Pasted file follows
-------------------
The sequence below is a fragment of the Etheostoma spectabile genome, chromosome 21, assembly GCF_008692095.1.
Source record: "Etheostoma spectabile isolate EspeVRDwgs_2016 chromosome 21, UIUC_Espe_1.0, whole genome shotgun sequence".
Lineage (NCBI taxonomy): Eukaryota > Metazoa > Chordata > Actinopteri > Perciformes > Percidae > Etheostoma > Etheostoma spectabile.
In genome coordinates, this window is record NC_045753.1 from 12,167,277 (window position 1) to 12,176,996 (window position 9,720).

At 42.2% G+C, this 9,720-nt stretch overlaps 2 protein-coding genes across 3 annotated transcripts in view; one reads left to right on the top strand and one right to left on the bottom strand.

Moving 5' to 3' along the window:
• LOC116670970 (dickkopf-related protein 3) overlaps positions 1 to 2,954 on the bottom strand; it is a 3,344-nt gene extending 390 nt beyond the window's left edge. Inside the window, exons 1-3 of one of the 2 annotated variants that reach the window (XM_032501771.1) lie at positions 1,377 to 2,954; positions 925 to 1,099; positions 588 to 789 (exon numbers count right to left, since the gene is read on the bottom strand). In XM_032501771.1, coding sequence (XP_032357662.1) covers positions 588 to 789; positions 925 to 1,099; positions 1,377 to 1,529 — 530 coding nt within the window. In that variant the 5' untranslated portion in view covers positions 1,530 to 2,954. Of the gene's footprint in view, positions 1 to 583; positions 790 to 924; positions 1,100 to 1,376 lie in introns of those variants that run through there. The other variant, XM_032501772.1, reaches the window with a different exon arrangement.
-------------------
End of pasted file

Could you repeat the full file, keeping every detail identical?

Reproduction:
The sequence below is a fragment of the Etheostoma spectabile genome, chromosome 21, assembly GCF_008692095.1.
Source record: "Etheostoma spectabile isolate EspeVRDwgs_2016 chromosome 21, UIUC_Espe_1.0, whole genome shotgun sequence".
Lineage (NCBI taxonomy): Eukaryota > Metazoa > Chordata > Actinopteri > Perciformes > Percidae > Etheostoma > Etheostoma spectabile.
In genome coordinates, this window is record NC_045753.1 from 12,167,277 (window position 1) to 12,176,996 (window position 9,720).

At 42.2% G+C, this 9,720-nt stretch overlaps 2 protein-coding genes across 3 annotated transcripts in view; one reads left to right on the top strand and one right to left on the bottom strand.

Moving 5' to 3' along the window:
• LOC116670970 (dickkopf-related protein 3) overlaps positions 1 to 2,954 on the bottom strand; it is a 3,344-nt gene extending 390 nt beyond the window's left edge. Inside the window, exons 1-3 of one of the 2 annotated variants that reach the window (XM_032501771.1) lie at positions 1,377 to 2,954; positions 925 to 1,099; positions 588 to 789 (exon numbers count right to left, since the gene is read on the bottom strand). In XM_032501771.1, coding sequence (XP_032357662.1) covers positions 588 to 789; positions 925 to 1,099; positions 1,377 to 1,529 — 530 coding nt within the window. In that variant the 5' untranslated portion in view covers positions 1,530 to 2,954. Of the gene's footprint in view, positions 1 to 583; positions 790 to 924; positions 1,100 to 1,376 lie in introns of those variants that run through there. The other variant, XM_032501772.1, reaches the window with a different exon arrangement.